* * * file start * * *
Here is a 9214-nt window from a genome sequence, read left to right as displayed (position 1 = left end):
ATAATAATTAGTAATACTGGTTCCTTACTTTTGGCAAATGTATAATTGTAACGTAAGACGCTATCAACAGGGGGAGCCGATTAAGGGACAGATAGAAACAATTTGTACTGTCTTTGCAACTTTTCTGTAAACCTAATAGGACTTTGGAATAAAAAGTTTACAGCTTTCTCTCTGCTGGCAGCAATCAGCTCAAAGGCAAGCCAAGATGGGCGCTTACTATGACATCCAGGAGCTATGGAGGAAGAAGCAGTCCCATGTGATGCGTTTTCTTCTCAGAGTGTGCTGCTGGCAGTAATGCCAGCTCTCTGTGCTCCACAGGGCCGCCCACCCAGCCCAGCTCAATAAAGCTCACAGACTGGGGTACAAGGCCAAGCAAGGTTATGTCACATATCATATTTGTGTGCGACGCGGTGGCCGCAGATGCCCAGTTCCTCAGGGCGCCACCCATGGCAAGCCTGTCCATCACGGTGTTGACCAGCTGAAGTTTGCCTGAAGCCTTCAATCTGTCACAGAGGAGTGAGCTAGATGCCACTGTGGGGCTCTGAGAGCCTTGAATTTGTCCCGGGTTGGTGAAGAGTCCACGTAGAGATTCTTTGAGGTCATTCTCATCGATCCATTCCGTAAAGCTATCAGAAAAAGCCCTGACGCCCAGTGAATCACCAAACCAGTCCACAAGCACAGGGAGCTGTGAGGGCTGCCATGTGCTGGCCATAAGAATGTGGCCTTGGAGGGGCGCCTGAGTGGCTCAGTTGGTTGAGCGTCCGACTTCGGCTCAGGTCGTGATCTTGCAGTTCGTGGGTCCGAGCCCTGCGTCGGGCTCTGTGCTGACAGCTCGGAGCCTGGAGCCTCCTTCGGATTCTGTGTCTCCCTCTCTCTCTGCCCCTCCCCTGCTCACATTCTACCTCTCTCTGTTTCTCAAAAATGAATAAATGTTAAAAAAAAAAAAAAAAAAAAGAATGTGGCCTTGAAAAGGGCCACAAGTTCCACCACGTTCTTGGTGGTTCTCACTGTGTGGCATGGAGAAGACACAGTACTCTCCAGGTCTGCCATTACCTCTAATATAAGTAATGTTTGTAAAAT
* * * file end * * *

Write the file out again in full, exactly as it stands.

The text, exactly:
Here is a 9214-nt window from a genome sequence, read left to right as displayed (position 1 = left end):
ATAATAATTAGTAATACTGGTTCCTTACTTTTGGCAAATGTATAATTGTAACGTAAGACGCTATCAACAGGGGGAGCCGATTAAGGGACAGATAGAAACAATTTGTACTGTCTTTGCAACTTTTCTGTAAACCTAATAGGACTTTGGAATAAAAAGTTTACAGCTTTCTCTCTGCTGGCAGCAATCAGCTCAAAGGCAAGCCAAGATGGGCGCTTACTATGACATCCAGGAGCTATGGAGGAAGAAGCAGTCCCATGTGATGCGTTTTCTTCTCAGAGTGTGCTGCTGGCAGTAATGCCAGCTCTCTGTGCTCCACAGGGCCGCCCACCCAGCCCAGCTCAATAAAGCTCACAGACTGGGGTACAAGGCCAAGCAAGGTTATGTCACATATCATATTTGTGTGCGACGCGGTGGCCGCAGATGCCCAGTTCCTCAGGGCGCCACCCATGGCAAGCCTGTCCATCACGGTGTTGACCAGCTGAAGTTTGCCTGAAGCCTTCAATCTGTCACAGAGGAGTGAGCTAGATGCCACTGTGGGGCTCTGAGAGCCTTGAATTTGTCCCGGGTTGGTGAAGAGTCCACGTAGAGATTCTTTGAGGTCATTCTCATCGATCCATTCCGTAAAGCTATCAGAAAAAGCCCTGACGCCCAGTGAATCACCAAACCAGTCCACAAGCACAGGGAGCTGTGAGGGCTGCCATGTGCTGGCCATAAGAATGTGGCCTTGGAGGGGCGCCTGAGTGGCTCAGTTGGTTGAGCGTCCGACTTCGGCTCAGGTCGTGATCTTGCAGTTCGTGGGTCCGAGCCCTGCGTCGGGCTCTGTGCTGACAGCTCGGAGCCTGGAGCCTCCTTCGGATTCTGTGTCTCCCTCTCTCTCTGCCCCTCCCCTGCTCACATTCTACCTCTCTCTGTTTCTCAAAAATGAATAAATGTTAAAAAAAAAAAAAAAAAAAAGAATGTGGCCTTGAAAAGGGCCACAAGTTCCACCACGTTCTTGGTGGTTCTCACTGTGTGGCATGGAGAAGACACAGTACTCTCCAGGTCTGCCATTACCTCTAATATAAGTAATGTTTGTAAAAT